BC’s Green Mineral Potential in a Low Carbon Future
British Columbia is recognised globally for its exceptional copper porphyry and zinc deposits, but in the future, these primary deposits could also be important sources for the critical secondary ‘green’ minerals required to build low carbon energy generation and storage technologies. Metals such as silver, cadmium and indium are often by-products of lead, zinc, gold and copper mining. If demand continues to follow the predicted upward trend, these by-product metals could become important economic factors during mine development in BC.
Demand on the rise
A 2017 World Bank report predicts “significant changes for the minerals and metals market” as low carbon technologies take over energy markets. While prices and production will continue to experience short-term volatility, the overall trend is an increasing demand for so-called green minerals, including aluminum, cobalt, copper, lead, nickel, platinum group metals, rare earth metals, silver and zinc.
Canada ranked in the top ten countries for global cadmium, cobalt, copper, indium, molybdenum, nickel, platinum, palladium, silver, titanium, zinc and aluminum smelter production—key metals used in wind, solar and energy storage technologies – in 2015. Canada produces 14 of the 19 metals and minerals needed to build solar photovoltaic panels, including six critical materials.
Cobalt, for example, is a major component in lithium-ion batteries. Most of the world’s cobalt supply is mined in the Democratic Republic of the Congo, where mining is linked to child labour and human rights abuses. Much like how the Canadian diamond industry was able to market its diamonds as conflict-free, Canada has the potential to be a socially responsible cobalt producer. In Ontario, First Cobalt owns and operates the only permitted North American cobalt refinery capable of producing battery-grade materials.
Proudly Made in BC
With its large supply of clean energy, established mining industry and proximity to Asia, BC is in a unique position within the global market. In an effort to limit carbon emissions, companies such as Apple and Toyota are willing to pay a premium for products with a lower carbon footprint. Existing facilities can also be upgraded to more efficiently capture secondary minerals during processing. Two world-class operations capitalizing on this are Rio Tinto’s aluminum smelter in Kitimat and Teck’s lead-zinc smelter in Trail. Rio Tinto claims their Kitimat smelter “produces aluminum with one of the lowest carbon footprints in the world” and Teck has expanded indium production at its Trail smelter operations in response to the rising demand for indium, used for thin film solar technology.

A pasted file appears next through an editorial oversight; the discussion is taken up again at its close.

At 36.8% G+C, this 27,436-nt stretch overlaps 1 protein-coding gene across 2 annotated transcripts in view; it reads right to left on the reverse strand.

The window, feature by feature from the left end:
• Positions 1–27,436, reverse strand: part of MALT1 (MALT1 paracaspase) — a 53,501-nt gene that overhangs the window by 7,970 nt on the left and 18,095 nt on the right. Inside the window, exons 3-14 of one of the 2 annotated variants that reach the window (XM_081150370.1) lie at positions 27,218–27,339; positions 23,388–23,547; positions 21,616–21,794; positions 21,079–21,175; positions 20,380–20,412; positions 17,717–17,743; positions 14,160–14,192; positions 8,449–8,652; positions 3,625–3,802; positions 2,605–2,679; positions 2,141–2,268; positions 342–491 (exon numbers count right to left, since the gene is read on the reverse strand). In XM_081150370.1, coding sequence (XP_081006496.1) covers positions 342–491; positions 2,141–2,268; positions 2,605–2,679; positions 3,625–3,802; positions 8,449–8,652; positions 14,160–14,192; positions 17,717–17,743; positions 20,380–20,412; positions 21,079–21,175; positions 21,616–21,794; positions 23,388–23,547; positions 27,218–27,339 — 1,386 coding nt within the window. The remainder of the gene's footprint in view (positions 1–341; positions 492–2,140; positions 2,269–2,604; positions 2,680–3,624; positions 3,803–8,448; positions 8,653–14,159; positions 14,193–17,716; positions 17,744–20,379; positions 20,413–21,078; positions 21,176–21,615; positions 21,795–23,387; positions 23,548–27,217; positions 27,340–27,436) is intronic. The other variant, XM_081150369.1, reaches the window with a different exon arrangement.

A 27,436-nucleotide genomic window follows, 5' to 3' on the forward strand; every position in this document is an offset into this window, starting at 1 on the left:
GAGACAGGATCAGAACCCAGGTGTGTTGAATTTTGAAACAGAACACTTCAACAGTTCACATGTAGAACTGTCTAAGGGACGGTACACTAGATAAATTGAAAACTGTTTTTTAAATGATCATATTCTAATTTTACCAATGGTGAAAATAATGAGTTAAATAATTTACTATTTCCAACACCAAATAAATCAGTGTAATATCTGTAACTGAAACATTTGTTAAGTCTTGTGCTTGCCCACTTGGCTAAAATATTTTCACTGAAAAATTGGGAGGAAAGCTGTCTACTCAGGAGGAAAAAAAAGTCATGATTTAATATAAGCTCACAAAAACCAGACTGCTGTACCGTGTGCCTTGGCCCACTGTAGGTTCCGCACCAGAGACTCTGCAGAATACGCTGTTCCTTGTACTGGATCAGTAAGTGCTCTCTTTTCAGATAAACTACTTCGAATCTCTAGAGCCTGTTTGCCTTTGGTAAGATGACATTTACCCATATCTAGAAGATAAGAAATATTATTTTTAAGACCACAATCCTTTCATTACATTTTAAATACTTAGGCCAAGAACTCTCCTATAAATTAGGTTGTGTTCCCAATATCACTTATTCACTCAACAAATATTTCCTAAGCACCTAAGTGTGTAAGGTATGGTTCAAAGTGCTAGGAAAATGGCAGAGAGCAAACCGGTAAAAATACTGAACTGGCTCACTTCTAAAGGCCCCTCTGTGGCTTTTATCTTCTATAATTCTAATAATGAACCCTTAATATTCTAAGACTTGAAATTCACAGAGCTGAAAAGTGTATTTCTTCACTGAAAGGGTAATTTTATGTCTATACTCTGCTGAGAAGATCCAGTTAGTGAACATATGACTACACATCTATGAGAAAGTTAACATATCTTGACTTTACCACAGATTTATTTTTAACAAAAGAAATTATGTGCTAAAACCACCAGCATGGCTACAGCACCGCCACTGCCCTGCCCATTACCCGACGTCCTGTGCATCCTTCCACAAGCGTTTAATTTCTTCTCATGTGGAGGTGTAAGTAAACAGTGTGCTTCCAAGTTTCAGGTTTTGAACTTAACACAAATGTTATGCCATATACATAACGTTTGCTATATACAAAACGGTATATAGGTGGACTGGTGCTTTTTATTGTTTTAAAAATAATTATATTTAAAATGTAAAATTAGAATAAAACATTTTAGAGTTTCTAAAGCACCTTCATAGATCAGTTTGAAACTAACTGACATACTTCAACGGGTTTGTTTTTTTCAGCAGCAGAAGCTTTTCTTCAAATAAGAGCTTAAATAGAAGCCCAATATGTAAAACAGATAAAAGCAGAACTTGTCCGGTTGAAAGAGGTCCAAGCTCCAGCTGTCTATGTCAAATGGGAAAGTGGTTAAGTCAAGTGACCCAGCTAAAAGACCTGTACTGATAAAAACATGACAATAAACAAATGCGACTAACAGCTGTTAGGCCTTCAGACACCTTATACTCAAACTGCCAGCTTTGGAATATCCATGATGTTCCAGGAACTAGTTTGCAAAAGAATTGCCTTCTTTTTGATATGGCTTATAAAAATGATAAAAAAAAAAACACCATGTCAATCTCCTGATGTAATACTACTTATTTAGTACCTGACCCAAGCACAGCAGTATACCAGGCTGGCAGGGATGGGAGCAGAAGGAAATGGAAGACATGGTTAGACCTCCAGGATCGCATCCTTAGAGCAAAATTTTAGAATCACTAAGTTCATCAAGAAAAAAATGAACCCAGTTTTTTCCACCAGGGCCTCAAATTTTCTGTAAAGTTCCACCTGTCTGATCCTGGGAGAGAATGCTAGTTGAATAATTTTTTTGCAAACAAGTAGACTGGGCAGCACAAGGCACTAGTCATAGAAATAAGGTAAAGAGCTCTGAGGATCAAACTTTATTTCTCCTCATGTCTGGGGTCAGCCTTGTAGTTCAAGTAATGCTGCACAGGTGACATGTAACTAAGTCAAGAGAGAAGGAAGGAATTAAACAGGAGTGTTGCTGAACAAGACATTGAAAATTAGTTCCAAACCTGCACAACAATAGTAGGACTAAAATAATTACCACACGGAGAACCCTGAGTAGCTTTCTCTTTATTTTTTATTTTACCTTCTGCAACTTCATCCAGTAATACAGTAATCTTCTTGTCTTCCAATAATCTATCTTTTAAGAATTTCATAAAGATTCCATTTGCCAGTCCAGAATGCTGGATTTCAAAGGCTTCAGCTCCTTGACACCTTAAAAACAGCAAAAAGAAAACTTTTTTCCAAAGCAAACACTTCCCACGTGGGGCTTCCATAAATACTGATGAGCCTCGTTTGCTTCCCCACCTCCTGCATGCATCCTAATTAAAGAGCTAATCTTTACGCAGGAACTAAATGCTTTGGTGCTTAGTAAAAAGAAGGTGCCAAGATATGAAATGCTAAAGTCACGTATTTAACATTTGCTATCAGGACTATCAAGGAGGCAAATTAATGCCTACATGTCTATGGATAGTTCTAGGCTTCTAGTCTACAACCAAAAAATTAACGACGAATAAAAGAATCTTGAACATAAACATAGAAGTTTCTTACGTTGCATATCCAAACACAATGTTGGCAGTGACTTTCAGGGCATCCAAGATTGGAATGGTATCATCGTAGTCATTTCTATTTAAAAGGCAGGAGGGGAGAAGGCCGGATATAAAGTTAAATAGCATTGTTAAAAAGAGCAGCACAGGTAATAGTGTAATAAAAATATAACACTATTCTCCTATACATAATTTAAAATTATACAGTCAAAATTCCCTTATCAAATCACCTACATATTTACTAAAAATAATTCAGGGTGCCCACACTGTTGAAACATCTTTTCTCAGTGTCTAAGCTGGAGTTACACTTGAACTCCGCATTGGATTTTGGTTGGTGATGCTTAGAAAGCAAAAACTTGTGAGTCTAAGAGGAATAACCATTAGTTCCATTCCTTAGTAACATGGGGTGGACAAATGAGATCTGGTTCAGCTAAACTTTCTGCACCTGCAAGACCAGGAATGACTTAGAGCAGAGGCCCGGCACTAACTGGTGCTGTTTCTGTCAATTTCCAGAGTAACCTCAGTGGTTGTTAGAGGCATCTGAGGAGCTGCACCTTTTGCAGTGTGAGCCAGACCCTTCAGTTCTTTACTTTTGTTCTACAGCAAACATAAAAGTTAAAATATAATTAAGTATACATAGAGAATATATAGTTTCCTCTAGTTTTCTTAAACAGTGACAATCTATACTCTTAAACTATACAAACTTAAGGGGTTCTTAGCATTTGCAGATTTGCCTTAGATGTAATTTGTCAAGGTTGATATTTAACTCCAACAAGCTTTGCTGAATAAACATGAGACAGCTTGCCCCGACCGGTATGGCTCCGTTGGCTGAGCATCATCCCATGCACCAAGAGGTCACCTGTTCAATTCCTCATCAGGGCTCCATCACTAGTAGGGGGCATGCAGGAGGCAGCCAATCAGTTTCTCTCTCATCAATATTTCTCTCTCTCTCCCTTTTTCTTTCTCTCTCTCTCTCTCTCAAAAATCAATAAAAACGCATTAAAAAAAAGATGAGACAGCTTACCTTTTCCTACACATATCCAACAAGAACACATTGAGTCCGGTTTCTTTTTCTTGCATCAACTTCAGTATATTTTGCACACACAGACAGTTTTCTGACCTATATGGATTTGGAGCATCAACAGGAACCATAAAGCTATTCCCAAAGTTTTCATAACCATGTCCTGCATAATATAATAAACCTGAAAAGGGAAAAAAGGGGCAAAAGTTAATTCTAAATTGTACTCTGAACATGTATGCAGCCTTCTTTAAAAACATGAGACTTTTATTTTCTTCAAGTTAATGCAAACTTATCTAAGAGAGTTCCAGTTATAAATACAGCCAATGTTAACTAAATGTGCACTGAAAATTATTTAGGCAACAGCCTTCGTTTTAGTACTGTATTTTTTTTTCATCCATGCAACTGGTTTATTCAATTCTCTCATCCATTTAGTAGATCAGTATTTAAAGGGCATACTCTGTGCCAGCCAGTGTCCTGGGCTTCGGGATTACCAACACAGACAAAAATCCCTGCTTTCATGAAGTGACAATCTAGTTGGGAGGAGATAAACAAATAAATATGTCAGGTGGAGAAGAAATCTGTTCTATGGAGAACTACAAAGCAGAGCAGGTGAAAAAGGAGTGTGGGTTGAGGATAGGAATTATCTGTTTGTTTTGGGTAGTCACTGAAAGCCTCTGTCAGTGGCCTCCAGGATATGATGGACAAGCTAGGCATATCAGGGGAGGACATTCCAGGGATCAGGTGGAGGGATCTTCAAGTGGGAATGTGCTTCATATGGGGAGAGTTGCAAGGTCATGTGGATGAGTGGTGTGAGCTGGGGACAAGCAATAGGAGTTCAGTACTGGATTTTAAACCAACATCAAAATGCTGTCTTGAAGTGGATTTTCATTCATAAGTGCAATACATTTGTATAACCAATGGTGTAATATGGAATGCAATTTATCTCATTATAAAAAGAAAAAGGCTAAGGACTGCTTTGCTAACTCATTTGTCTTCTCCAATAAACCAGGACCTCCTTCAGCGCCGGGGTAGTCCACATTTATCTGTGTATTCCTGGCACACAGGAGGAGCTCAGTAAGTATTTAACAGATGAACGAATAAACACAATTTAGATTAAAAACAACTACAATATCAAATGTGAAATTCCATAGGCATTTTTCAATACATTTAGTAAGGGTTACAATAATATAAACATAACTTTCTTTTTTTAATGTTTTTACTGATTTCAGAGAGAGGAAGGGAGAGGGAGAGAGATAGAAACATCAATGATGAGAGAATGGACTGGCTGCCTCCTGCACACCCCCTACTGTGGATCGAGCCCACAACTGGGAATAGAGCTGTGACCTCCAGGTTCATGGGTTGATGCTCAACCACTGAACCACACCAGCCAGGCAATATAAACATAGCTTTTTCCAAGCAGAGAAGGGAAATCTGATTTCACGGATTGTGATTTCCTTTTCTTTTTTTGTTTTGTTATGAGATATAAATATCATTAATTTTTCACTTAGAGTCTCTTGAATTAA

Several exploration companies are investigating BC’s cobalt potential. Cruz Cobalt Corp. have the War Eagle cobalt prospect near Cranbrook and Cardero Resource Corp. see “excellent” nickel-cobalt potential on their Kootenay Project. Also in southeast BC, the presence of secondary minerals could make exploration projects like Margaux Resources’ advance-stage Jackpot zinc-lead-silver property—hosted within the Kootenay Arc complex just 40 kilometres north of Teck’s Pend Oreille lead-zinc mine in Washington State—a more attractive investment.
Taking the next step
In the CleanBC climate action plan released by the provincial government in December 2018, the low-carbon industrial strategy is focused on “positioning BC as a destination for new investment and industry looking to meet the growing global demand for low-carbon products, services, and pollution-reducing technologies.”
According to Dan Woynillowicz, the policy director for Clean Energy Canada, the provincial government has recognized “the opportunity to produce resources and products for the global marketplace that are the cleanest in the world, in part by capitalizing on the province’s clean electricity and in electrifying as much of the operations as possible.”
Social and environmental barriers to overcome
Despite BC’s advantageous positioning, there are still barriers—both social and environmental—that need to be addressed for the province to be a significant player in future green mineral production. Woynillowicz feels that overcoming these barriers will require a concerted effort from the provincial and federal governments, indigenous leaders and the mining industry.
“If British Columbia wants to try to capitalize on this opportunity there would need to be a lot of cooperation and collaboration and looking at what kind of systems we need to have in place,” said Woynillowicz, “Whether that’s from a regulatory perspective, or in terms of how companies engage with communities, and how these communities engage with other governments and with the industry around the sharing of the benefits, so that we have a system where there’s the certainty that’s required for capital to actually be invested in the province.”
By Savanna Kirshfelt